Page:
Emergent Complexity Discourses


Attending to the co-amplifying possibilities of systems comprising coupled agents

Principal Metaphors

  • Knowledge is … range of possible activity
  • Knowing is … doing, being
  • Learner is … a complex system
  • Learning is … adapting
  • Teaching is … influencing, occasioning




Most, but not all Emergent Complexity Discourses are explicitly aligned with Complex Systems Research and the phenomenon of Emergence (see below). A uniting theme of Emergent Complexity Discourses is that global behaviors cannot be predicted on the basis of the rules governing the individual agents. Associated constructs include:
  • Autopoiesis (Humberto Maturana, Francisco Varela; 1970s) – From the Greek αὐτo- “self” + ποίησις “creation,” Autopoiesis is used to describe any system that is able to self-reproduce and self-maintain.
  • Emergence – the manifestation of greater organizational and/or behavioral complexity as a whole transcends its parts – that is, when a phenomenon displays properties that its parts do not have
  • Postdictable (Postdictability) – a counterpoint to “predictable.” Meaning literally “able to say after” (i.e., Latin post- + dicere combined with English able), Postdictable applies to situations that cannot be precisely foreseen – but that, after having occurred, can be precisely explained.
In the context of this website, the following associated discourses might be considered as synonymously with Emergent Complexity Discourses, at least insofar as they are focused on matters of human learning:
  • Cognitive Complexity Theory – a complexity discourse that is specifically focused on human learning, with prominent associated interests in collective action and technological augmentation of human possibility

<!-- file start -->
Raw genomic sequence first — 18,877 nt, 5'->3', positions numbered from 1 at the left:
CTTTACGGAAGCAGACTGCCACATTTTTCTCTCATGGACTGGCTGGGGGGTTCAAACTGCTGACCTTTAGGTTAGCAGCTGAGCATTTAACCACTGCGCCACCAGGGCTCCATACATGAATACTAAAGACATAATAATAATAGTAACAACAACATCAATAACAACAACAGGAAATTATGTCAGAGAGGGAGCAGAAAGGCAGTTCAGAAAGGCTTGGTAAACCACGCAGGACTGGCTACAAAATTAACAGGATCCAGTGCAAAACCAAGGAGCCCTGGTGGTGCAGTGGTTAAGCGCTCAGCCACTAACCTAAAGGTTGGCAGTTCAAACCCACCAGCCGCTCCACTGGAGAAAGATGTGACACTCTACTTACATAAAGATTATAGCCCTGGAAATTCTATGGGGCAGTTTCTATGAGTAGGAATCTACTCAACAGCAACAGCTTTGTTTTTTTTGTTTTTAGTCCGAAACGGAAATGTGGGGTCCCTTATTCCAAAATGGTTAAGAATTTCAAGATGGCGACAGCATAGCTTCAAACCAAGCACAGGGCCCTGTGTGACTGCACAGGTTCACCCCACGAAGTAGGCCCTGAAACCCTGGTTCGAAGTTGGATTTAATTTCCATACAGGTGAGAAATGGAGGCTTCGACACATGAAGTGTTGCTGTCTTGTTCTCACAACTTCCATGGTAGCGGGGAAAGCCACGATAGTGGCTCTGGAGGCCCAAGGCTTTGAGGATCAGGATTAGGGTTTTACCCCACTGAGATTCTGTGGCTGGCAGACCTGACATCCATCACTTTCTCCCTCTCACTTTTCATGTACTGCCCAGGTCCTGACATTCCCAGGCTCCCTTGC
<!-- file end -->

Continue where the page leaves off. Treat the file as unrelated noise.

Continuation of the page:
• Emergent Evolution – the perspective that species and biological traits arise from, but cannot be reduce to, ancestral sources. That is, evolution is interpreted as trending toward increased complexity.
  • Emergentism – broadly speaking, is the embrace of the phenomenon of Emergence (as described above), especially with regard to topics associated with mind and consciousness
  • Relational Paradigm (2000s) – a cross-disciplinary movement that is articulated quite differently across domains, but that consistently urges observers to interpret phenomena in terms of dynamic relationships among forms instead of focusing attentions on imagined-to-be-discrete forms. That is, a Relational Paradigm is discourse in which the actions and characters forms/agents are delimited and constituted not by those entities, but by a grander relational web.


A useful distinction is often drawn between “complicated” and “complex.” These words have the same etymological roots, but in contemporary parlance, complicated has come to refer to predictable, mechanical phenomena, whereas complex is used to describe more unruly forms. Complicated systems are the subjects of classical Newtonian mechanics. Complicated systems are better characterized in the language of Darwinian dynamics. (With reference to this meaning of “complex,” the modifier “emergent” is redundant. However, it is used here to underscore the intended sense.) While only a relatively small region of our map is explicitly labeled as Emergent Complexity Discourses, the sensibilities that define this cluster can be appropriately applied to most, if not all, Coherence Discourses.


  • Autopoiesis
  • Cognitive Complexity Theory
  • Emergence
  • Emergent Evolution
  • Emergentism
  • Postdictable (Postdictability)
  • Relational Paradigm

Map Location

Please cite this article as:
Davis, B., & Francis, K. (2023). “Emergent Complexity Discourses” in Discourses on Learning in Education. https://learningdiscourses.com.

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